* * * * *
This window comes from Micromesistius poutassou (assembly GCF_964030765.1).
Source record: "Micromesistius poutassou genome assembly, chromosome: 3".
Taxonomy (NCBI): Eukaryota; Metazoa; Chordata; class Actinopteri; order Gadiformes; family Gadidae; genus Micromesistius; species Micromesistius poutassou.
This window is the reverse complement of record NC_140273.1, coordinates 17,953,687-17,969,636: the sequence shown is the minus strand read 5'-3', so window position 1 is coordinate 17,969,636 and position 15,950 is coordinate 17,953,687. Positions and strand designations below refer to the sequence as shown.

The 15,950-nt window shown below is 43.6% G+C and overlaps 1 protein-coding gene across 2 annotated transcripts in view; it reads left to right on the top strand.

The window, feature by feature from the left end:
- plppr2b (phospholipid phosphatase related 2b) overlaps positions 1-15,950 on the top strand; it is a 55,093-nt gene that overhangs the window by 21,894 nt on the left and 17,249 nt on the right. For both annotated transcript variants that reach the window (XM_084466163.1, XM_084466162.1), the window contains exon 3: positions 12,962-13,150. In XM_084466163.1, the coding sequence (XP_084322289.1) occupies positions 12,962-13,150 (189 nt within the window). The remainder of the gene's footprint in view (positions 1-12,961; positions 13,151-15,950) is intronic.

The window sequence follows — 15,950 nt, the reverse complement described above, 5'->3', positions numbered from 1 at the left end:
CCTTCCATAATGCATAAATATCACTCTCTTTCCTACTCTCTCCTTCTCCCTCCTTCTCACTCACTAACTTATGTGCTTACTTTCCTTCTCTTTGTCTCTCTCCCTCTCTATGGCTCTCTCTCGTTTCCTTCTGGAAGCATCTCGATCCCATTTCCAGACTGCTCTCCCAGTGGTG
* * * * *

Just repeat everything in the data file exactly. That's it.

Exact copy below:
This window comes from Micromesistius poutassou (assembly GCF_964030765.1).
Source record: "Micromesistius poutassou genome assembly, chromosome: 3".
Taxonomy (NCBI): Eukaryota; Metazoa; Chordata; class Actinopteri; order Gadiformes; family Gadidae; genus Micromesistius; species Micromesistius poutassou.
This window is the reverse complement of record NC_140273.1, coordinates 17,953,687-17,969,636: the sequence shown is the minus strand read 5'-3', so window position 1 is coordinate 17,969,636 and position 15,950 is coordinate 17,953,687. Positions and strand designations below refer to the sequence as shown.

The 15,950-nt window shown below is 43.6% G+C and overlaps 1 protein-coding gene across 2 annotated transcripts in view; it reads left to right on the top strand.

The window, feature by feature from the left end:
- plppr2b (phospholipid phosphatase related 2b) overlaps positions 1-15,950 on the top strand; it is a 55,093-nt gene that overhangs the window by 21,894 nt on the left and 17,249 nt on the right. For both annotated transcript variants that reach the window (XM_084466163.1, XM_084466162.1), the window contains exon 3: positions 12,962-13,150. In XM_084466163.1, the coding sequence (XP_084322289.1) occupies positions 12,962-13,150 (189 nt within the window). The remainder of the gene's footprint in view (positions 1-12,961; positions 13,151-15,950) is intronic.

The window sequence follows — 15,950 nt, the reverse complement described above, 5'->3', positions numbered from 1 at the left end:
CCTTCCATAATGCATAAATATCACTCTCTTTCCTACTCTCTCCTTCTCCCTCCTTCTCACTCACTAACTTATGTGCTTACTTTCCTTCTCTTTGTCTCTCTCCCTCTCTATGGCTCTCTCTCGTTTCCTTCTGGAAGCATCTCGATCCCATTTCCAGACTGCTCTCCCAGTGGTG